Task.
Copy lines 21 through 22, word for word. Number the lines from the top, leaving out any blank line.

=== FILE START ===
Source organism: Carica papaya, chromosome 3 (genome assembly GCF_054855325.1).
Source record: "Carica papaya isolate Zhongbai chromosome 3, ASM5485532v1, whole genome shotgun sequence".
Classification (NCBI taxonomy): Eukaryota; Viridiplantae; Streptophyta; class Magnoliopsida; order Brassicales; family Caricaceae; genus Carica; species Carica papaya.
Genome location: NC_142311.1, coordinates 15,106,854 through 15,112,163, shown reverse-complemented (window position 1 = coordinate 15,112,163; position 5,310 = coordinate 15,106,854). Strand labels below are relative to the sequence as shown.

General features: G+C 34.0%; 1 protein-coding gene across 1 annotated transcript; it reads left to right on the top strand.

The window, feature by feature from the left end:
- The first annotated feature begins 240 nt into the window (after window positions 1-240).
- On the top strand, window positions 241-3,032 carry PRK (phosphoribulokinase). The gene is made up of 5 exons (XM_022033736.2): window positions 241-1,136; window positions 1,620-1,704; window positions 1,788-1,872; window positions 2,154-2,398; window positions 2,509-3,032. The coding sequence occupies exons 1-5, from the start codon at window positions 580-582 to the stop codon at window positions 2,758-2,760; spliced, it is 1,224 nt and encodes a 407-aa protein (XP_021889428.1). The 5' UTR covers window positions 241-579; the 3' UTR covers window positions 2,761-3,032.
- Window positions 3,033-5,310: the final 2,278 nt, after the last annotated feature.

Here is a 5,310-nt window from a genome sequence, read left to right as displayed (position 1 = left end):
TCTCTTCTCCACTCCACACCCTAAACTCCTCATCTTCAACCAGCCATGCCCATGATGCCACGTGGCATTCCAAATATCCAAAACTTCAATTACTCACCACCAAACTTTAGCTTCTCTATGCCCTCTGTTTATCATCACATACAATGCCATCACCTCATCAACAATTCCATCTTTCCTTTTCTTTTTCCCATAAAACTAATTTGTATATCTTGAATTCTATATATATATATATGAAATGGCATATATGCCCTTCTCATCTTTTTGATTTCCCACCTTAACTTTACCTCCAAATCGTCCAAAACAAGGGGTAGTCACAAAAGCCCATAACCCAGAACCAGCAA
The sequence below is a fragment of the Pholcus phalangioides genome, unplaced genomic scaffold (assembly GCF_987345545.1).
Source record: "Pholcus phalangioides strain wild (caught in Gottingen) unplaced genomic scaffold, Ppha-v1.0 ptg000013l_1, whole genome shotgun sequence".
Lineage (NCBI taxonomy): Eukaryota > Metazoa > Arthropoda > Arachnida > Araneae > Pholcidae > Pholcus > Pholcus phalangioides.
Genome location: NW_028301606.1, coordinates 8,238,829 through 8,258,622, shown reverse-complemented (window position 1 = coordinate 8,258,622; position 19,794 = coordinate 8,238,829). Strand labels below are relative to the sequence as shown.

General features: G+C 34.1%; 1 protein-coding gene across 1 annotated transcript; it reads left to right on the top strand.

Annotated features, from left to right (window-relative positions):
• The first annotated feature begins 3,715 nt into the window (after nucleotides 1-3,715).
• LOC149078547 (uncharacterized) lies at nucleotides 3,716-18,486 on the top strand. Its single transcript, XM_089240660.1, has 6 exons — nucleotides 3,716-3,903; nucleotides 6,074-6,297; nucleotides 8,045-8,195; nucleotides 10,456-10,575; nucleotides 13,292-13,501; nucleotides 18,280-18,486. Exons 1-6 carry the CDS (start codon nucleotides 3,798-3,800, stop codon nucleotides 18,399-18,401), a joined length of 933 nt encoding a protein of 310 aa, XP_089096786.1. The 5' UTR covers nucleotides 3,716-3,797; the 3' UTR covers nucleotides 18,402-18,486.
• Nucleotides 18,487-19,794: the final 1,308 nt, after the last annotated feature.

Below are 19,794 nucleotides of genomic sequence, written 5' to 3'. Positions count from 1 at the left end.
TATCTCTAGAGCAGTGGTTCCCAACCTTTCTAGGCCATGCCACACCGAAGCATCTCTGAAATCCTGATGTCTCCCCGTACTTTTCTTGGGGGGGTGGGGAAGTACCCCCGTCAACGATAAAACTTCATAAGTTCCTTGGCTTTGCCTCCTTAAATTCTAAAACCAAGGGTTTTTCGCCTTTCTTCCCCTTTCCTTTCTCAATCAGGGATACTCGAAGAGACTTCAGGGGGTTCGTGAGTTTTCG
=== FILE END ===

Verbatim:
Below are 19,794 nucleotides of genomic sequence, written 5' to 3'. Positions count from 1 at the left end.
TATCTCTAGAGCAGTGGTTCCCAACCTTTCTAGGCCATGCCACACCGAAGCATCTCTGAAATCCTGATGTCTCCCCGTACTTTTCTTGGGGGGGTGGGGAAGTACCCCCGTCAACGATAAAACTTCATAAGTTCCTTGGCTTTGCCTCCTTAAATTCTAAAACCAAGGGTTTTTCGCCTTTCTTCCCCTTTCCTTTCTCAATCAGGGATACTCGAAGAGACTTCAGGGGGTTCGTGAGTTTTCG